Appeal from the United States District Court For the District of New Jersey, D.C. Civil No. 85-4240.
Gibbons, Chief Judge, Hutchinson and Hunter,*fn* Circuit Judges
1. This case addresses the propriety of a district court's delegation to an arbitrator of the decision whether a nonsignatory corporation was bound by its subsidiary's national labor agreement. Plaintiff-appellant-cross appellee Laborers' International Union of North America (the "Union") appeals from a judgment entered in the district of New Jersey holding that on June 6, 1985, defendant-appellee-cross appellants Foster Wheeler Corp. ("FWC") and Foster Wheeler Energy Corp. ("FWEC") unilaterally repudiated a collective bargaining agreement with the Union (the "National Agreement"). The Union contends that district court erred because FWC and FWEC could not repudiate a collective bargaining agreement unilaterally, and even If they could, did not do so until August 9, 1985.
2. FWC and FWEC, the defendants in the district court, cross-appeal. FWC contends that the district court erred In compelling arbitration because FWC was not a party to the contract at issue. FWEC contends that the district court erred because unilateral repudiation occurred considerably before June 6, 1985.
3. FWC is an International holding company consisting of various subsidiaries involved in construction. The Union is the bargaining agent for laborers employed by one of FWC's subsidiaries, FWEC. The Union and FWEC are parties to the National Agreement whereby FWEC agrees that most of its work, and the work of FWEC's subsidiaries, will be performed pursuant to the National Agreement. The Union, in return, guarantees that the work will be performed pursuant to the National Agreement regardless of locale. The National Agreement includes a grievance procedure covering "any dispute over the application or interpretation of this Agreement." The National Agreement expires annually on July 15 of each year and is automatically renewed unless specifically terminated or amended by the parties. FWC is not a signatory to the National Agreement.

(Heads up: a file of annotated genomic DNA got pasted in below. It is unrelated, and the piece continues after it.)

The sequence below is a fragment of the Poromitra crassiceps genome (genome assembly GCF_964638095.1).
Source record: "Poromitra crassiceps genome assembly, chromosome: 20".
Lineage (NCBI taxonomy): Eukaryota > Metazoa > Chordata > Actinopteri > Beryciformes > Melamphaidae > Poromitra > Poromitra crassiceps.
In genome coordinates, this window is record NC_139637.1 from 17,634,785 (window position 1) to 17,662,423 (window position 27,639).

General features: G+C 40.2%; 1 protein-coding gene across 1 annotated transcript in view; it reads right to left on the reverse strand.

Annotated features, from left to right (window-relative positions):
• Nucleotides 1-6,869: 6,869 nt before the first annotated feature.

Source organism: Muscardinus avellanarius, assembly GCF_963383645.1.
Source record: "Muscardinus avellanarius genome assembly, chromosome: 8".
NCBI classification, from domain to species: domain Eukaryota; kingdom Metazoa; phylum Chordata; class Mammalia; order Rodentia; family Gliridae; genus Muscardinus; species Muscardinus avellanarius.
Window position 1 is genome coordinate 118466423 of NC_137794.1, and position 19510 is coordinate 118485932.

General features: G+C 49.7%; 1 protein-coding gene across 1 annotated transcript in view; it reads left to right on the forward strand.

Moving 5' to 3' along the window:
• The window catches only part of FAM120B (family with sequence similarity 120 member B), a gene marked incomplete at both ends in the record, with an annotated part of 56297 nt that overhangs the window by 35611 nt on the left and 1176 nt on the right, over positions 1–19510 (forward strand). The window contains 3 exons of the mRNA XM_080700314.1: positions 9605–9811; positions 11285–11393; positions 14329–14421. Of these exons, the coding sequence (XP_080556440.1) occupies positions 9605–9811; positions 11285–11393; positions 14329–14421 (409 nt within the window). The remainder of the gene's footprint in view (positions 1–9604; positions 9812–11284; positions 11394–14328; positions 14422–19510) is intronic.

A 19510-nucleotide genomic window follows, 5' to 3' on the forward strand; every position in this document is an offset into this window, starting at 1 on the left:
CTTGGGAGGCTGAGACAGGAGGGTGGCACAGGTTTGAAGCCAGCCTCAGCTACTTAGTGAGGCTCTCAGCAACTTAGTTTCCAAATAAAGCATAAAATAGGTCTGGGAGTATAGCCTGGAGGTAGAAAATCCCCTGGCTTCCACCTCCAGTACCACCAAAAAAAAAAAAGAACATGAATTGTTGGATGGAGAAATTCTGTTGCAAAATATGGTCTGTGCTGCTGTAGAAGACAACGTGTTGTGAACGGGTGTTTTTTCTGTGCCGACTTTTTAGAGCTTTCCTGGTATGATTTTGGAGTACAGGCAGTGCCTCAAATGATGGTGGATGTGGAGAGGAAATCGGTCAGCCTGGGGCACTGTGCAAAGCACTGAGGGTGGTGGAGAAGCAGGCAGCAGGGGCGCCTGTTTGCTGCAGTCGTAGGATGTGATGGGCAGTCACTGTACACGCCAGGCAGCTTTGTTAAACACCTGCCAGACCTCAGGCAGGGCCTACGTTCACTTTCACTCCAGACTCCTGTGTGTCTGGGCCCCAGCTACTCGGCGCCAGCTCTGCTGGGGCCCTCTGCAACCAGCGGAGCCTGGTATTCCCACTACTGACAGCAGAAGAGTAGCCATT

4. In 1979, FWC formed another wholly-owned subsidiary, Energy Plant Constructors, Inc. ("EPC"). to operate as a construction contractor on a nonunlon basis. FWC is thus a "double-breasted" contractor FWEC is its unionized subsidiary and EPC is its nonunionized subsidiary. EPC is not a party to this case.
5. In the fall 1984, EPC won a contract from the Mobil Oil Exploration and Production Southeast, Inc. ("MOEPSl"), to construct a natural gas processing plant near Mobile, Alabama. EPC hired its first field construction employee at the MOEPSl site on April 2, 1985, but did not apply EWEC's National Agreement with the Union at the MOEPSl site. The Union, FWC, and EWEC corresponded back and forth about this situation in the spring of 1985. On June 3, 1985, the president of EPC wrote to the Union and said that EPC "is not and never has been party to any collective bargaining agreement" with the Union. The Union received the letter on June 6, 1985. The Union responded by suggesting arbitration as to the applicability of the National Agreement, but FWEC refused. On July 11, 1985, FWEC informed the Union that FWEC had no control over EPC. On August 9, 1985, FWEC notified the Union that it was repudiating the National Agreement to the extent that the National Agreement was allegedly applicable to the MOEPSI project.
6. On August 29, 1985, the Union filed this action under section 301(a) of the Labor-Management Reporting Disclosure Act, 29 U.S.C. § 185(a), seeking an order compelling FWC and FWEC to arbitrate. The Union also asked for damages in its representative capacity.
7. FWC moved to dismiss the complaint on the grounds that FWC was not a party to FWEC's National Agreement with the Union and, in any event, that FWC had repudiated the National Agreement. FWEC moved to dismiss the complaint on the grounds that the question presented went to representation and thus was for the National Labor Relations Board. The Union cross-moved for summary judgment.
8. On December 9, 1985, the district court held that FWC was bound to arbitrate because the Union had presented sufficient facts which, if proven, would demonstrate an alter ego relationship between EPC and FWC. The district court reserved judgment until after the arbitration on whether the National Agreement had ever been lawfully repudiated. In addition, the district court, over the objections of FWC and FWEC, granted the Union limited discovery on the issue referred to arbitration.
9. FWC and FWEC moved for reconsideration which the district court denied. FWC and FWEC then took an interlocutory appeal to this court which we dismissed for lack of appellate jurisdiction. Laborer's Int'l Union of N. Am. v. ...